George Tarleton is subjected to a mutagenic process that grants him superhuman intelligence, including a computer-like memory, the ability to scour and retain large databanks of information very quickly and solve abstract mathematical problems nearly instantaneously. He also has the ability to calculate the mathematical probability of any given event occurring; an ability so strong that it borders on precognition. However, his creativity remains at average human level. As MODOK, the character also has psionic powers enabling him to mentally control both individuals and large groups, and generate force fields able to withstand minor nuclear explosions. Courtesy of AIM technology, MODOK wears a headband that enables him to focus his mental power into a devastating beam.
A side effect of the mutation was the growth of Tarleton's head to the point whereby his body can no longer support the weight, necessitating the use of an exoskeleton and hoverchair. The chair is equipped with a variety of weapons including missiles and lasers. Occasionally, Tarleton had the use of a giant humanoid vehicle that was proportionally sized to his head. Tarleton's organs also wear out quickly, necessitating the use of harvested clones, whose organs are used to sustain him.37
As the leader of A.I.M., MODOK has advanced technology and a personal army at his disposal.
A version called "MODOC" (Mental Organism Designed Only for Conquest) appears in the title Marvel Adventures: The Avengers, briefly turning the Avengers into (superior!) versions of itself before being defeated.38
Over the course of both her series, she had several interactions with AIM and MODOK; among others, she was both saved from being disincorporated by 24 embryonic MODOCs who had been outfitted with reality-altering powers when working in unison,volume & issue needed and separated into two separate entities to fulfill her fondest wish.39 Also, reference was made, by AIM personnel, to actual MODOCs, who apparently really did function the way MODOK was supposed to have (namely as docile organic supercomputers).40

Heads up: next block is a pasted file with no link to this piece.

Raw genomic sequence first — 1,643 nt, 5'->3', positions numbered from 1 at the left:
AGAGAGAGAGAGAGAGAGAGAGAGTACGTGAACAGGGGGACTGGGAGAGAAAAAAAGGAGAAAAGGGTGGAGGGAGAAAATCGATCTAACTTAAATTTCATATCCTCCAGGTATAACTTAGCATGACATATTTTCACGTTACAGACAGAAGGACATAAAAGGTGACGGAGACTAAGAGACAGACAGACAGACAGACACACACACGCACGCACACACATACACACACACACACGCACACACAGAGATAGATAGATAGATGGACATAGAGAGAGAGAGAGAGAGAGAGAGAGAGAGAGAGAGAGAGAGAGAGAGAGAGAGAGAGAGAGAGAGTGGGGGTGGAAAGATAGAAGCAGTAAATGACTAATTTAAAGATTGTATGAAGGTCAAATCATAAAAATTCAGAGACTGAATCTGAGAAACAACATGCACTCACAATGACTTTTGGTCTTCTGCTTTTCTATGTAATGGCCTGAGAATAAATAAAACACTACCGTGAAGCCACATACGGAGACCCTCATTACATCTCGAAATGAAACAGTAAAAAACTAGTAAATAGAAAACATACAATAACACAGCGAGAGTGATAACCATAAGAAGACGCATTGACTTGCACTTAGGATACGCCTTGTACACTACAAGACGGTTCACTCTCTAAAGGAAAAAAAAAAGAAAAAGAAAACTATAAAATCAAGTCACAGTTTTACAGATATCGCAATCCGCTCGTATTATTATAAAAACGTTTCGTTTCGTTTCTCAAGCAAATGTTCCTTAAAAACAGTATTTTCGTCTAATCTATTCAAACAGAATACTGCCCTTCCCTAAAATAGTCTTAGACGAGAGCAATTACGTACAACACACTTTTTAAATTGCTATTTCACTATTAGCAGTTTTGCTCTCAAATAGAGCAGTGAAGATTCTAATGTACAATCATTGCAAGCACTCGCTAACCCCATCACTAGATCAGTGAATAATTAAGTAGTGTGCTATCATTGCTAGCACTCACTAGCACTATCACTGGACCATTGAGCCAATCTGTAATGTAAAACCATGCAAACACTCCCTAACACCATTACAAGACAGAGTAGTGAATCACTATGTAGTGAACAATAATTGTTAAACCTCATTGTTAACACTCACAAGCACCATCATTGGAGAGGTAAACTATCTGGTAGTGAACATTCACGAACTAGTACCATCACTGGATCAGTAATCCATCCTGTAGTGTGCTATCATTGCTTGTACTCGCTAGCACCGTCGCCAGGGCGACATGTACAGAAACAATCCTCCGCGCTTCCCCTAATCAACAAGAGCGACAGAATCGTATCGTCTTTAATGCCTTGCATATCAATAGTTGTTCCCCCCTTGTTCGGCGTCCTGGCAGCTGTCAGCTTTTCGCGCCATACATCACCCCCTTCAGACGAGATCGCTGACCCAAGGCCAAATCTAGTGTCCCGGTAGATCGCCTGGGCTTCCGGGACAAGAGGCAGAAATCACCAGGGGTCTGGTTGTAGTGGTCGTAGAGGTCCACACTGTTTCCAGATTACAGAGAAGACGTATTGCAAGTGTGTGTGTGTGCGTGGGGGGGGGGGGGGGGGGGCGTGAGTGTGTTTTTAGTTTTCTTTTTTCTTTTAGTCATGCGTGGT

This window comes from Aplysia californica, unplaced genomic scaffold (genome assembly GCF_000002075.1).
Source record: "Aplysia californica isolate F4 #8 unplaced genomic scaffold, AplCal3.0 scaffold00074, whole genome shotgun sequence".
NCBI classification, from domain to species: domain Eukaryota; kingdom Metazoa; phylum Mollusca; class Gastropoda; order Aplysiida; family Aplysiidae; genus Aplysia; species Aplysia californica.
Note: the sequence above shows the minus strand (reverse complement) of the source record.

MODOT (Mobile Organism Designed Only for Talking, formerly Nobel Prize hopeful Dimitri Smirkov) appears in the third Howard the Duck limited series, and unlike predecessor MODOK can walk without the aid of a hover chair.41 He had no designs of world conquest, but instead was only interested in making money; this may be because the branch of A.I.M. that created him did so specifically so he could talk the head office into increasing their budget. He ended up practically ruling the airways, influencing millions of viewers through a hundred android presenters, anchor men and reporters, all controlled directly by him.volume & issue needed
The limited series U.S War Machine, published under the mature-audience Marvel MAX imprint, showcases another version of MODOK salvaged by SHIELD when it is discarded by AIM, apparently a victim of racial prejudice.43
The Ultimate Marvel version of the character features in the title Ultimate Vision, experimenting with a Gah Lak Tus probe on an AIM space station. Although he starts the story as the amoral genius cyborg George Tarleton, after he is infected by Gah Lak Tus, he is eventually reduced to a disembodied head.44
At least four versions of MODOK, apparently based around Elvis Presley, were created by the Beyond Corporation© to defend their secret weapons factory, State 51. They were defeated by the Nextwave Squad in Nextwave: Agents of H.A.T.E. #11. Their principal mode of attack seemed to involve shooting cheeseburgers at their target.volume & issue needed
The following issue revealed that the Beyond Corporation© was being run by a disguised infant MODOK, apparently conceived by a MODOK and MODAM making "sweet monkey love by the light of a rack of World of Warcraft servers".46 This MODOK escapes the Nextwave Squad, but it is subsequently killed by its master, Devil Dinosaur.volume & issue needed